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Now that we know the NHL wants to hold their annual entry draft in early June regardless of the 2019-20 season not being over yet, it got me thinking about what the Oilers approach might be for this year’s fishing derby.

There is absolutely no doubt that the 2020 NHL Entry Draft will be unlike any that we’ve ever seen before or will see again, but that doesn’t mean that there isn’t still plenty of work to be done that could shape this franchise for years to come. Regardless of whether or not you think the timing of the draft is strange given that the league still wants to finish the current season, it’s clear that the NHL wants to make this happen which means it’s time to take a look at what the Oilers might do with the at-bats they do have.

Heading into the draft, the Oilers have five of their seven picks (1st, 3rd, 5th, 6th, 7th) and that’s assuming some weird mediation session won’t grant the Calgary Flames the conditional third from the Neal for Lucic swap. As we discussed yesterday, there hasn’t been any official word on what will happen with that pick, but since pro-rating Neal’s goals would be dumb we’re going to run with the idea that Edmonton will be keeping it for the purposes of this exercise. Besides, in early April, Ken Holland already said that he expects to be keeping the pick:

“He had to score 21 goals. If you look at the trade memo, there is nothing in there about pro-rating” or anything. It’s pretty black and white. If we’re able to complete the season, it will play itself out and hopefully, James scores a few more goals because we’re going to need some to play our way into the playoffs. But if not, my understanding is we’d get our third-round pick back.”

Looking at the prospect depth chart, the Oilers are in serious need of some forwards that can score and since a lot of pundits have said that this upcoming draft class could be one of the best we’ve seen in a while, it got me thinking about whether or not Uncle Ken might go searching for some extra picks in the earlier rounds to make that happen. I know the idea of trading down isn’t always a popular one around here, but maybe this is the year to give it a wing? While in Detroit, I found a few instances where he traded back to secure more picks and I wonder if that might be something he’d be interested in doing here as well.

In 2016, Holland moved the 16th overall pick along with Pavel Datsyuk’s contract to Arizona for the 20th overall pick and the 53rd overall pick in the second round. In 2011, he moved the 24th overall pick to Ottawa in exchange for a pair of second-round picks (35th and 48th overall). In 2009, he moved the 29th overall pick to Philly in exchange for a second and a third-rounder (32nd and 75th overall). In 2006, he moved the 29th overall pick along with a fifth-rounder to the Coyotes in exchange for a pair of seconds (41st and 47th overall). My point here is that Holland is not opposed to moving back in the draft if it means getting more bullets for his scouts to use, and since the Oilers are little bit light up front, there could be an opportunity for him to do the same here.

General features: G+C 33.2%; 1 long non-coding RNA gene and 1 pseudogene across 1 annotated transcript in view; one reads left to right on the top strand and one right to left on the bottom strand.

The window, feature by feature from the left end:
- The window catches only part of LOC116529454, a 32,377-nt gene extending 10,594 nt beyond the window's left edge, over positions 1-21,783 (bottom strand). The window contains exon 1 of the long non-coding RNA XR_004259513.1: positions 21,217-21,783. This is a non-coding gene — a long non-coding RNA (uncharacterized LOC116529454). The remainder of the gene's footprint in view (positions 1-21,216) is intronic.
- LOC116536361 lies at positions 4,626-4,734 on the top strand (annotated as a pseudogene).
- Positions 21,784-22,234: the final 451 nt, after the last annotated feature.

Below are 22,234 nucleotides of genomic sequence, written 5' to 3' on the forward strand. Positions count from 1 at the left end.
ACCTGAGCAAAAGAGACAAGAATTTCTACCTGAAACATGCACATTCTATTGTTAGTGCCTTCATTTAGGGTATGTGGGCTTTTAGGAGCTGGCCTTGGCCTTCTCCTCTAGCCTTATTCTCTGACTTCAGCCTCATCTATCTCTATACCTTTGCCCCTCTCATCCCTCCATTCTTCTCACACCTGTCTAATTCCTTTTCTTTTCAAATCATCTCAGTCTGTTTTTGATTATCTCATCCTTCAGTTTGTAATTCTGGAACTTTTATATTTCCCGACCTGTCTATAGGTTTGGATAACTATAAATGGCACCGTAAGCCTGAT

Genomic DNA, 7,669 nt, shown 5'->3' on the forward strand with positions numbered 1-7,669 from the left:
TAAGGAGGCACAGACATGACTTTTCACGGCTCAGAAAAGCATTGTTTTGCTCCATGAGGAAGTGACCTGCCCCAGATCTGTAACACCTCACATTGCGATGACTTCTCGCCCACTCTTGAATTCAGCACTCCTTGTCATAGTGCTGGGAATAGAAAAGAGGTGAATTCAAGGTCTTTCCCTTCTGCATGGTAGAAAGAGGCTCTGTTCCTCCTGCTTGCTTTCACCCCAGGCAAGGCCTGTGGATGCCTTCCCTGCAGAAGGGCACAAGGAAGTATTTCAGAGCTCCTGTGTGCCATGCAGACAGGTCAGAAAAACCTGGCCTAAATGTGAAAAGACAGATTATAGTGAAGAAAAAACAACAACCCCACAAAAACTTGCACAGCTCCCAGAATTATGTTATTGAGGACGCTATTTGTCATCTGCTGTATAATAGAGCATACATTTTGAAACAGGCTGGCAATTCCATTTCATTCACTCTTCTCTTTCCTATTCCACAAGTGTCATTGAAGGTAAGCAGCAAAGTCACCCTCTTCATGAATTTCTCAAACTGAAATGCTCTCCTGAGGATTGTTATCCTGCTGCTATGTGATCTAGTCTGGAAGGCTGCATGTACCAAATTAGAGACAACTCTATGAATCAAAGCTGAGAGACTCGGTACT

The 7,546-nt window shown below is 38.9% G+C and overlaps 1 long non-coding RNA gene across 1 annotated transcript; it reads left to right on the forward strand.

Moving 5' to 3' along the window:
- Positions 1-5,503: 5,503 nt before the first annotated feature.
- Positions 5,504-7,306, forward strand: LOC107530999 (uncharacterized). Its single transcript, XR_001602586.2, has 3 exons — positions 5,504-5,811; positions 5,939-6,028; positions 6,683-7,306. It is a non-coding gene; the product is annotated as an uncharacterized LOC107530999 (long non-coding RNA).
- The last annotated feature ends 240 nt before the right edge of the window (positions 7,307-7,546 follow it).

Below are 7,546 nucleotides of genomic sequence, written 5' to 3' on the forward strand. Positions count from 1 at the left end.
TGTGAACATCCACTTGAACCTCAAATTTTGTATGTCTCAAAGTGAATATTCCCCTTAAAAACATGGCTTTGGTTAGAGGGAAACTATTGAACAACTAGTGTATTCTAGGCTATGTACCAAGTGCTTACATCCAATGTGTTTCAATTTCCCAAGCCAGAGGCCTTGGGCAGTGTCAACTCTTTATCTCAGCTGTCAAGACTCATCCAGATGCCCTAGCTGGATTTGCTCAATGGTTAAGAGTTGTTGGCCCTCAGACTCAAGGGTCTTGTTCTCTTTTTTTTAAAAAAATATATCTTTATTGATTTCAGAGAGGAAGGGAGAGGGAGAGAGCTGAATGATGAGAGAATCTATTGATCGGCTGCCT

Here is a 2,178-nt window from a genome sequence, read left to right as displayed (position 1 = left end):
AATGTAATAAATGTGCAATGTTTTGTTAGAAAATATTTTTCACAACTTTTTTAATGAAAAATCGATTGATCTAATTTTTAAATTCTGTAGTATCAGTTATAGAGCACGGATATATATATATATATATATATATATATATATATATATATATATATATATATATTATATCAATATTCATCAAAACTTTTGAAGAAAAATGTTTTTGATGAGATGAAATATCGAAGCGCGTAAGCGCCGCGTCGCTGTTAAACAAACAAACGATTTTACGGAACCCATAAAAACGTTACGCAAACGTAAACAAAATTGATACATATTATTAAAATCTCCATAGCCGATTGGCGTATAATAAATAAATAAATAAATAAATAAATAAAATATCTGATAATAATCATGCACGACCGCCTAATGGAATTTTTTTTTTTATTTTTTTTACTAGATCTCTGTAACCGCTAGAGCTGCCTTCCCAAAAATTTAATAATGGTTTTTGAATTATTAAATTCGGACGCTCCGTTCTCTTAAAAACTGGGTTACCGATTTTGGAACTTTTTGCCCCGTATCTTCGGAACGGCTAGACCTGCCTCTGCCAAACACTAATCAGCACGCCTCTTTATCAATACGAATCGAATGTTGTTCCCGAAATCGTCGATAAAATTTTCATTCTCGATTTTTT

Looking around, the Ottawa Senators currently have four second-round picks and since they’re just starting their rebuild, maybe they’d want to make an even bigger splash and move up a little bit to grab a fourth first-rounder? The Montreal Canadiens have three second-round picks and a pair in the third round so maybe they’d be an option? The Nashville Predators have two picks in the second round and two in the third, and since they’re a team that still wants to compete for the Stanley Cup then maybe they’d be willing to move scratch tickets around? Seeing as it’s unlikely that Jesse Puljujarvi will ever come back nor would he be a part of any resumed season provided that it actually happens, what would he fetch for the team off the back of his fine season in the Finnish league?

If the Oilers are picking around 20-23rd overall based on points percentage, I wonder how tempted Old Dutch might be to move back to try and fish for more picks in what has been described as a deep draft. If that truly is the case, how much difference would there be between a guy selected in the bottom of third of the opening round as opposed to a pair of guys picked in the second? This isn’t like we’re talking about a top-five prospect here. Normally, around these parts anyway, we rarely consider moving down in the draft but since Holland has a history of pulling off this kind of move, maybe this is the year we see the Oilers looking for quantity and quality?